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The National Music of America. 265
romantic life in pathetic music ; the West has not yet developed a singer who can picture ranch life in beautiful tones; only the South, possessing characteristic surroundings, and a race of natural singers in its coloured population, has developed something akin to an especial folk-song, distinctly different from the music of other nations. A great composer, coming to America from a country which is rich in folk-song (Dvorak, of Bohemia), at once seized upon this music' as the most graphic expression of a phase of American life.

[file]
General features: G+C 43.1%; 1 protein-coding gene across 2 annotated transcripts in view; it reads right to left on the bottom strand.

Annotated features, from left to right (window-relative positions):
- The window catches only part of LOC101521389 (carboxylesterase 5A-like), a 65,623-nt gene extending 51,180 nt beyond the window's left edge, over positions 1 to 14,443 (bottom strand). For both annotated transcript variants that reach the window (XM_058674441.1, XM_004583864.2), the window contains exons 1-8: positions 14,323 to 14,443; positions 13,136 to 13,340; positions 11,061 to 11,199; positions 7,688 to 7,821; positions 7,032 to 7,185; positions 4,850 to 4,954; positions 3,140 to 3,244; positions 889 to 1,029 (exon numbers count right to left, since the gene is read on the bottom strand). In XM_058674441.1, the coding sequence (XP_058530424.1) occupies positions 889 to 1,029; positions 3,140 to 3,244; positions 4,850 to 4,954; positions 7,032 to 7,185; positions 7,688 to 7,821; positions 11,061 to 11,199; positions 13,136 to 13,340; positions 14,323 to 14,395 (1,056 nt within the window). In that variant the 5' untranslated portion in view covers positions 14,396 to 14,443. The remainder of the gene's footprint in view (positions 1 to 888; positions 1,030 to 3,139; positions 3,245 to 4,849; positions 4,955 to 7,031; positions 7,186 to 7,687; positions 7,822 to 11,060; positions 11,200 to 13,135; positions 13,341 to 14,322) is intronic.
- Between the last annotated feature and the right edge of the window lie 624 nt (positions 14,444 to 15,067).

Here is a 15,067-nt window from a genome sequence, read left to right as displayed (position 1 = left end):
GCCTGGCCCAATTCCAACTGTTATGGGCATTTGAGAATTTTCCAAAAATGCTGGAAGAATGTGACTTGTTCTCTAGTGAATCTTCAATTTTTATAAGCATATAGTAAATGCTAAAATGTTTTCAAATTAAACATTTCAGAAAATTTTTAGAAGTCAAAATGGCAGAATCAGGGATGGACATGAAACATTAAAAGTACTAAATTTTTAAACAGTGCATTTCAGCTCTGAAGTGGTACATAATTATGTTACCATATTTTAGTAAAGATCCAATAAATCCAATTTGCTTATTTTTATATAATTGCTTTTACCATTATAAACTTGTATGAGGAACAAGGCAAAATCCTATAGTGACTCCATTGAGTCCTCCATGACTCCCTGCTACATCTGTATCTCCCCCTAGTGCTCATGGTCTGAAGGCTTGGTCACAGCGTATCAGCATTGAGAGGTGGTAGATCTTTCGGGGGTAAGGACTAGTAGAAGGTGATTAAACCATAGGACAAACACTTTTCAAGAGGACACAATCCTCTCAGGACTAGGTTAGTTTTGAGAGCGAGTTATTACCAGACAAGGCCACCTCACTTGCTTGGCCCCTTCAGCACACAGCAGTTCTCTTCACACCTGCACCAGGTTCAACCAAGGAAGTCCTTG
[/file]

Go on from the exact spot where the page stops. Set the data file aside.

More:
It has been objected that the singers in this case are not Americans but Africans, yet we may be sure that though the negroes had remained in Africa a thousand years more, they would not have produced this music; it is the direct outgrowth of American surroundings, of Southern life. Besides, not all of the singers are negroes; the note is so definite and clear that many writers and composers, living in the North, have caught its